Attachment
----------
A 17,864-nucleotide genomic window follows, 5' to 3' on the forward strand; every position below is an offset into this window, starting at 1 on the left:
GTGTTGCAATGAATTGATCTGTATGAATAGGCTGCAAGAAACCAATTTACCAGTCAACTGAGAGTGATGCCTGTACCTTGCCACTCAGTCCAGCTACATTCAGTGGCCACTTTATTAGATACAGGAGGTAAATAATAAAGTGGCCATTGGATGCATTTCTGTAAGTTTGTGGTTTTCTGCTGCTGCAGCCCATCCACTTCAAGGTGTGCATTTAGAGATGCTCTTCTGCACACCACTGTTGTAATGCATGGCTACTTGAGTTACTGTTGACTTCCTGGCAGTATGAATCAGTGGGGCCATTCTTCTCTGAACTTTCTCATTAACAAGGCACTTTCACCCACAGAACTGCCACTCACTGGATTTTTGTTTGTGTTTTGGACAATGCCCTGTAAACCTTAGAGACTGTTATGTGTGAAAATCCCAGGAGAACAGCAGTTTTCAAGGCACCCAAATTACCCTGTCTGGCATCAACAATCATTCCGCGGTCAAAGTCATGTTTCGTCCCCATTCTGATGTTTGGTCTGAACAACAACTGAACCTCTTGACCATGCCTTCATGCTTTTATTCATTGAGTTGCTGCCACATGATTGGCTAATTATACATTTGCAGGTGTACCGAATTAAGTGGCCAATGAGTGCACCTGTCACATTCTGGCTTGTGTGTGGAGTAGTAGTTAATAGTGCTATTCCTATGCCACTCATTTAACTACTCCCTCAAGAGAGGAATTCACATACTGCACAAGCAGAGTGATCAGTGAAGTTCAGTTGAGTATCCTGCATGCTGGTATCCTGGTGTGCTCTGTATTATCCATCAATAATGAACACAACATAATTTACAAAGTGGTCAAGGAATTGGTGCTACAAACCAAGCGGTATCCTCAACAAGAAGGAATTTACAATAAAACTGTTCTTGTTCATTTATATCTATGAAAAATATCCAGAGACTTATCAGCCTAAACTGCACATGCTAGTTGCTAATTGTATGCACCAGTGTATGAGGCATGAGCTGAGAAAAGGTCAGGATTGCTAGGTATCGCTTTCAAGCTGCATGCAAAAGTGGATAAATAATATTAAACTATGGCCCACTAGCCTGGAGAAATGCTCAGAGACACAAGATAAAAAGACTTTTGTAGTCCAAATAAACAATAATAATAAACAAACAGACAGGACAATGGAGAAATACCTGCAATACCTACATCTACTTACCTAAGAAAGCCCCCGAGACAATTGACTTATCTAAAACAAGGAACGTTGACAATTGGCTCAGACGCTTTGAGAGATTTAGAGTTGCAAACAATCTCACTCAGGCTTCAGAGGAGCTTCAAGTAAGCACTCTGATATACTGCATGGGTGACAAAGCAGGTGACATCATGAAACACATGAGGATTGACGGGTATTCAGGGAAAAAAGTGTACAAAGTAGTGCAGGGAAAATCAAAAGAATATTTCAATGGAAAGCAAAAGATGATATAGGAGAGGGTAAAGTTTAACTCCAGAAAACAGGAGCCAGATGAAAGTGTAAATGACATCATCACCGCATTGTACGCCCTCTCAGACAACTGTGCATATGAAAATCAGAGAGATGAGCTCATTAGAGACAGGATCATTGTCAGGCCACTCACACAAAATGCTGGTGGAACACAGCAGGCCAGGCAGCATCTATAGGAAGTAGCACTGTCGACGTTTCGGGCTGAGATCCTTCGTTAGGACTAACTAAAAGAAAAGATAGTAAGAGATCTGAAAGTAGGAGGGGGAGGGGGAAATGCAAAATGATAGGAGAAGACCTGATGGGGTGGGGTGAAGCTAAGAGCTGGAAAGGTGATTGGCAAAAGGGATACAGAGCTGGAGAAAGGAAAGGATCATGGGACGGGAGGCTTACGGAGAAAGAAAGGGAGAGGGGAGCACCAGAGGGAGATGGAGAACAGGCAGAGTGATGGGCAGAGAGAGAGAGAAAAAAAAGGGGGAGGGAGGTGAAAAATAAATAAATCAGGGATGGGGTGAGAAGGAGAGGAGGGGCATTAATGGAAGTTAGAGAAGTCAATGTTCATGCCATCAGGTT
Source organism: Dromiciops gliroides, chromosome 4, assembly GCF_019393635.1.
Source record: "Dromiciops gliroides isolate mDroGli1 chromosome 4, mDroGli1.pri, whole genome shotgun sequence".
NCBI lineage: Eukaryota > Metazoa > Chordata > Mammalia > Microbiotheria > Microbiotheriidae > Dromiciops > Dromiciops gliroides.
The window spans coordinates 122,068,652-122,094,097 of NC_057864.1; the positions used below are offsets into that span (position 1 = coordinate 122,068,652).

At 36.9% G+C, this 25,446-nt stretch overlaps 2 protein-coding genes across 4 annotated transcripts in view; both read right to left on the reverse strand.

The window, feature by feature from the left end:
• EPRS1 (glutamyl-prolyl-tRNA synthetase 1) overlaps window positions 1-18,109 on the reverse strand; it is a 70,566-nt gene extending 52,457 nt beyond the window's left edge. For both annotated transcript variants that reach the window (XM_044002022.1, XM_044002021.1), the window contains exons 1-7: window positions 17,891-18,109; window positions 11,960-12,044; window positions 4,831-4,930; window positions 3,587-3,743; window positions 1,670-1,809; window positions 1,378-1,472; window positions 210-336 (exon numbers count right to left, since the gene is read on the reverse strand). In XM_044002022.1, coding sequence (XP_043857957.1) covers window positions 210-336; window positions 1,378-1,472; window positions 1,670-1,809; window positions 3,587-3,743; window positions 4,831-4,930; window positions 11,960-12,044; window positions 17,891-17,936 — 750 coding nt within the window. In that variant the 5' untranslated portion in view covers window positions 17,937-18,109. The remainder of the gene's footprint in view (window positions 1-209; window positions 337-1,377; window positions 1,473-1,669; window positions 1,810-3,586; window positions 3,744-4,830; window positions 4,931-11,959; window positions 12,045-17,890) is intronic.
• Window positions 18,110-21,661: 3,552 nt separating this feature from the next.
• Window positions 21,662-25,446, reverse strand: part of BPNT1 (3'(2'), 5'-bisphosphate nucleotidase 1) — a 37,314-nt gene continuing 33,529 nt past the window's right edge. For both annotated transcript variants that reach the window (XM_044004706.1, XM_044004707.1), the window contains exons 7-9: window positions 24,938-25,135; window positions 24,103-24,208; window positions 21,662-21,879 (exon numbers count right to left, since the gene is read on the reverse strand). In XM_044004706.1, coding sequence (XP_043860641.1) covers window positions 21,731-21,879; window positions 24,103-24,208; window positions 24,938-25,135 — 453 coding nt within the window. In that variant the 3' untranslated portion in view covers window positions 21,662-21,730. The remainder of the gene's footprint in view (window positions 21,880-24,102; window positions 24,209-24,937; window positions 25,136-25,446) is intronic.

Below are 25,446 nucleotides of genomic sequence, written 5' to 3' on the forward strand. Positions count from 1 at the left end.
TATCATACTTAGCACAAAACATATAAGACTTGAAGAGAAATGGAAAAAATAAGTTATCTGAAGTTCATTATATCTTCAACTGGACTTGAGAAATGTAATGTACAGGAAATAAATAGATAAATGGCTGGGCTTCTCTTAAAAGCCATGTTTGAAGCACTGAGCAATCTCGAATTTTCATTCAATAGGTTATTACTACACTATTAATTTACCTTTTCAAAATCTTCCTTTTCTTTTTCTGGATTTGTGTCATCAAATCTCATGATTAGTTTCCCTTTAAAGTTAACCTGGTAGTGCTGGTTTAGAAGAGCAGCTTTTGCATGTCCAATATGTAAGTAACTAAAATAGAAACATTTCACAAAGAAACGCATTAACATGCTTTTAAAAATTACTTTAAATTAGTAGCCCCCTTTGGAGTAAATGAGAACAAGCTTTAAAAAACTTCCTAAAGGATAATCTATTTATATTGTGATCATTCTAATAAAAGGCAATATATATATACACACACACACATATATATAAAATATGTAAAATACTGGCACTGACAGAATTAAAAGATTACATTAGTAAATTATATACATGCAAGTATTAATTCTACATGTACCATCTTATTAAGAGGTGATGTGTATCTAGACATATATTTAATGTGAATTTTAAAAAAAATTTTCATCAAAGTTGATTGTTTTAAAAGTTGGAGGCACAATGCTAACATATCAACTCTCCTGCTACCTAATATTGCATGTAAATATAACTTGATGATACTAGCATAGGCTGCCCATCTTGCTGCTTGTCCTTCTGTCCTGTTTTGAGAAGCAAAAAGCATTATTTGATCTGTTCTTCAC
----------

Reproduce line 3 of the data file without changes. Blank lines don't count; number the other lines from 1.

Source organism: Dromiciops gliroides, chromosome 4, assembly GCF_019393635.1.